The Las Vegas Convention and Visitors Authority Board on Tuesday will consider a lucrative retirement package and 18-month consulting contract for CEO Rossi Ralenkotter after being informed that police so far have not found any evidence of wrongdoing by him in their criminal investigation of the agency.
Ralenkotter’s last day as a full-time authority employee will be Aug. 31. He announced his retirement in a message to board members and employees Thursday, the same day convention authority staff released the agenda for Tuesday’s board meeting. Several agenda items call for votes related to Ralenkotter’s retirement and separation compensation.
Ralenkotter, 71, told the board and staff it was the “honor of my life” to serve the tax-funded tourism agency for 46 years.
Las Vegas police detectives hand-delivered a letter on Wednesday to board Chairman Lawrence Weekly and convention authority COO Steve Hill in response to their request for an update on the investigation.
Deputy Chief Shawn Andersen, who is overseeing the investigation, wrote: “At this time, there is insufficient facts to support a criminal case against Mr. Ralenkotter.”
Weekly briefed his fellow board members about Andersen’s letter in an email. He told them police had found “insufficient evidence” to charge Ralenkotter, but Weekly neglected to mention the letter’s context of “at this time.”
On Thursday, Weekly, a Clark County commissioner, said he was pleased with what police had to say about Ralenkotter.
“I’m very happy about this,” Weekly said. “He’s a great guy. He’s a hard worker. He’s done a great job.”
But the police investigation into the mishandling of $90,000 worth of Southwest Airlines gift cards secretly bought by the agency is just beginning. Police have done little beyond picking up records from the convention authority on June 28, the Review-Journal has learned.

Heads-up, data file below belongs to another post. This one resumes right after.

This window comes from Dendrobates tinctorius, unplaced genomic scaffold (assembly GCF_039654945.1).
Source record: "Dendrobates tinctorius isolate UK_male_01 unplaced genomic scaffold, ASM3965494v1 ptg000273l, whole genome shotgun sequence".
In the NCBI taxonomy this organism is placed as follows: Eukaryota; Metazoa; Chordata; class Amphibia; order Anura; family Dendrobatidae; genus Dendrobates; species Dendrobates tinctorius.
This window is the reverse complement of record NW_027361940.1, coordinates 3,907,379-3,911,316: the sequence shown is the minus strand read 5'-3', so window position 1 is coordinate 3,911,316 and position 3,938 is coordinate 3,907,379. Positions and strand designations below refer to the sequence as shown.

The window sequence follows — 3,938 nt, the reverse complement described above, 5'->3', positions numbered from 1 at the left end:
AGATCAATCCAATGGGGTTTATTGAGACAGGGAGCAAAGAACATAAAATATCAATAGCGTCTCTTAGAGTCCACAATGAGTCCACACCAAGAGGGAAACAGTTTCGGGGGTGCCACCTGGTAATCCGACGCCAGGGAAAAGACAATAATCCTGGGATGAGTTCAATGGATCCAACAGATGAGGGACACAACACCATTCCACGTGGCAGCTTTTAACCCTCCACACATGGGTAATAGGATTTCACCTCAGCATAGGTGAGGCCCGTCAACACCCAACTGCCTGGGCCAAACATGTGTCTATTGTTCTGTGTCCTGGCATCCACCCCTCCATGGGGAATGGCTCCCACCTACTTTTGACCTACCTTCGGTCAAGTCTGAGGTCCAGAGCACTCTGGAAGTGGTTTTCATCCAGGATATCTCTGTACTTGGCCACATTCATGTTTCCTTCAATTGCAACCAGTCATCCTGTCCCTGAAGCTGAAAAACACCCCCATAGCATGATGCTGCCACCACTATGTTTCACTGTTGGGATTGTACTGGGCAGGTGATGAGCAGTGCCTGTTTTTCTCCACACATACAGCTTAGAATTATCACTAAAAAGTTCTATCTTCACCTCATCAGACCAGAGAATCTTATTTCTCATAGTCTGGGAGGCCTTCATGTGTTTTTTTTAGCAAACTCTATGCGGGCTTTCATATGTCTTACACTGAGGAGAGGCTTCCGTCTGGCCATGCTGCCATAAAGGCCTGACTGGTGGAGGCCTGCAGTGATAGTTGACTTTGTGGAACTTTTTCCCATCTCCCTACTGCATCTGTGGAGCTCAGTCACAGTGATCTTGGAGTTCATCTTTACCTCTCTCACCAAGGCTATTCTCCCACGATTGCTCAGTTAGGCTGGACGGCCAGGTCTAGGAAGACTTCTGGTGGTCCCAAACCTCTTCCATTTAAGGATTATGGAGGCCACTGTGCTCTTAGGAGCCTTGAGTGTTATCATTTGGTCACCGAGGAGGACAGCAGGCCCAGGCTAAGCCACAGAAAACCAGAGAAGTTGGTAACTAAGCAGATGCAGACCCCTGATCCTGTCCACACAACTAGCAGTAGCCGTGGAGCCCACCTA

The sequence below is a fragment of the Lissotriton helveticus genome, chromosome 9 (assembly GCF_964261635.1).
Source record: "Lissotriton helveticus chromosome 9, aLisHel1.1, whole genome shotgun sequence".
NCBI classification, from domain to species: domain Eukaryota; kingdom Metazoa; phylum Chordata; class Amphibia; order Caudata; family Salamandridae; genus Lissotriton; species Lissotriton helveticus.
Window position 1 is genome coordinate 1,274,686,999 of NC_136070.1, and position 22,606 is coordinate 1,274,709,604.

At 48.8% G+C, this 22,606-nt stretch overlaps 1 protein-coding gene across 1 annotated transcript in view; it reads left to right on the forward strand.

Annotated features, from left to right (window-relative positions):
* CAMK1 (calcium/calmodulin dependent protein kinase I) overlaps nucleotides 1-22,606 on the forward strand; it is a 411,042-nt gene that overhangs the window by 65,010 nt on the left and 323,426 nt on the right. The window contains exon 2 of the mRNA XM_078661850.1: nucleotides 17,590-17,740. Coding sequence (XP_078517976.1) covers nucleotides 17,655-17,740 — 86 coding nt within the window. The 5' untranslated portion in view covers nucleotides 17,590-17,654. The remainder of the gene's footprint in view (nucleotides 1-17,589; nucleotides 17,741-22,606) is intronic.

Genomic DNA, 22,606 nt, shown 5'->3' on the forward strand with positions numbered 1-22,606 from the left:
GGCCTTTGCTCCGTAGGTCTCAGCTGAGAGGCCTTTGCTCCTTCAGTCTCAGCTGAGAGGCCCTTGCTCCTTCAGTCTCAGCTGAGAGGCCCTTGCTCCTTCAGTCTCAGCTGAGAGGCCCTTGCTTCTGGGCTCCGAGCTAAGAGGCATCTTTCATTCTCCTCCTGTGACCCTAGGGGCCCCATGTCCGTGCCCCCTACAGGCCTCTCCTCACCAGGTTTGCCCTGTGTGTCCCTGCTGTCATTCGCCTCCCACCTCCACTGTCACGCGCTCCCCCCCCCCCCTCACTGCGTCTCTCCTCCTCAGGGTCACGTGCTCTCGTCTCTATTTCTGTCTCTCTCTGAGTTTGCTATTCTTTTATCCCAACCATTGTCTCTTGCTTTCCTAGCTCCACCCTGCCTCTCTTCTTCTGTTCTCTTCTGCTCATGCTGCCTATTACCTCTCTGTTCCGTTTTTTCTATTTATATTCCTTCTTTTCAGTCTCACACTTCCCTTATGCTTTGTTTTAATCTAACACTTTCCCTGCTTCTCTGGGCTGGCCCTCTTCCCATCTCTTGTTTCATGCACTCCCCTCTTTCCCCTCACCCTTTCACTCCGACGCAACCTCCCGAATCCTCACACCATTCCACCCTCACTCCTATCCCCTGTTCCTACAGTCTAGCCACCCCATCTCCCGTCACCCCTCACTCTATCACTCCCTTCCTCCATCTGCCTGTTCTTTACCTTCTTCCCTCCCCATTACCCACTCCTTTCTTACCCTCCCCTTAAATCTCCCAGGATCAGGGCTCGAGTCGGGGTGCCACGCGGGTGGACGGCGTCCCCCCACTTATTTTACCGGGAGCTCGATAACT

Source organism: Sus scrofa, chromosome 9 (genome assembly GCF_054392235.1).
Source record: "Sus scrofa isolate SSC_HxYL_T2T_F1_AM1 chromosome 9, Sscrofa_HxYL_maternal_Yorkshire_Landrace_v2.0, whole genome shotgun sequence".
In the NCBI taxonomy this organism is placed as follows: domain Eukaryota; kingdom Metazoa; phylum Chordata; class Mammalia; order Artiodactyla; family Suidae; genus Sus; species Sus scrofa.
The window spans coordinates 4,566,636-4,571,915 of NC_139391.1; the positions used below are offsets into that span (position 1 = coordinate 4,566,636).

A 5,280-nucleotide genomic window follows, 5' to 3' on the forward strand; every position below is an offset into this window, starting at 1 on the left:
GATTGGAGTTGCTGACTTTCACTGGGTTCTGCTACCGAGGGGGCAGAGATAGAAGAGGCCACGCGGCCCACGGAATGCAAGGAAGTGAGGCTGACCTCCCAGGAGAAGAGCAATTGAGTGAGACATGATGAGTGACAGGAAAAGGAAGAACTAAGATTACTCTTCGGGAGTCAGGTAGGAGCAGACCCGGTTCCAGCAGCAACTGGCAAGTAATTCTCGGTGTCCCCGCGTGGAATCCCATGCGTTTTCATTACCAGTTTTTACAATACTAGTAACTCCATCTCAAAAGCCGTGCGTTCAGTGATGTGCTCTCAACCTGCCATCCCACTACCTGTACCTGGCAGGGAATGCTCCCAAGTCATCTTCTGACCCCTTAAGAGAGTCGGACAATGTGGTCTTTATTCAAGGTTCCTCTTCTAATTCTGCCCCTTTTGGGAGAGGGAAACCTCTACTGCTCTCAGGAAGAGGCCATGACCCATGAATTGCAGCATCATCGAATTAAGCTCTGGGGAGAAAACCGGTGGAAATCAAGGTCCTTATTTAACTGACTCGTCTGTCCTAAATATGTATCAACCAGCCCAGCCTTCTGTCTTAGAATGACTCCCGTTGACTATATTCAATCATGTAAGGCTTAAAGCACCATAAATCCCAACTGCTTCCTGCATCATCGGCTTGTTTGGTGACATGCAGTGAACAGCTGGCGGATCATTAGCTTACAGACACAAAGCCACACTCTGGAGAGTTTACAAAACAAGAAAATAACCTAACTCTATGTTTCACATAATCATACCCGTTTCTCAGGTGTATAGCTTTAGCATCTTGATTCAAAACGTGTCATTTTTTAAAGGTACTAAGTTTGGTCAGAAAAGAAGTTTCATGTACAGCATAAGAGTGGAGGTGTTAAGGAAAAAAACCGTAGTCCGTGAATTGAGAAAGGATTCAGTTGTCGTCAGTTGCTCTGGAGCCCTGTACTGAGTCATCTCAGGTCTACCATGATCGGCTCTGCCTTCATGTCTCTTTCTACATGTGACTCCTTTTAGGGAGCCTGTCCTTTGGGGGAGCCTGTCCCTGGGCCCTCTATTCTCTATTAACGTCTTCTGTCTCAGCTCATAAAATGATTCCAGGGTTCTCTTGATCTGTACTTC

Ralenkotter, who will begin collecting state pension benefits worth at least $350,000 per year when he retires, used nearly $17,000 worth of the Southwest gift cards on personal trips, often with his wife. He apologized and reimbursed the convention authority for the cost of the cards after officials learned about the trips. Weekly also used the gift cards to pay for a $1,400 trip with his daughter. Weekly reimbursed the agency for the cost of his daughter’s flight.
Ralenkotter, who is the third-highest-paid public official in the state with annual salary and benefits of about $863,000, has maintained that he did not intend to commit wrongdoing. Brig Lawson, a top convention authority executive who bought the gift cards from Southwest Airlines and distributed them within the agency, resigned earlier this year. An audit revealed that $50,000 worth of Southwest gift cards were missing.
“It is gratifying that Metro concurred with our auditors,” Ralenkotter said in a statement Thursday in response to the police letter.
Attorneys raise concerns
Veteran Las Vegas criminal defense lawyers said they were puzzled by the letter.
“If there’s still an active investigation going on, it makes no sense for the convention authority to be proceeding as if Ralenkotter has been exonerated,” said Thomas Pitaro, who teaches part time at UNLV’s Boyd School of Law. “That letter doesn’t exonerate anyone if they’re still investigating.”
Pitaro’s law partner, Assemblyman Ozzie Fumo, D-Las Vegas, urged the convention authority board not to act on any matters involving Ralenkotter’s retirement until police conclude their investigation.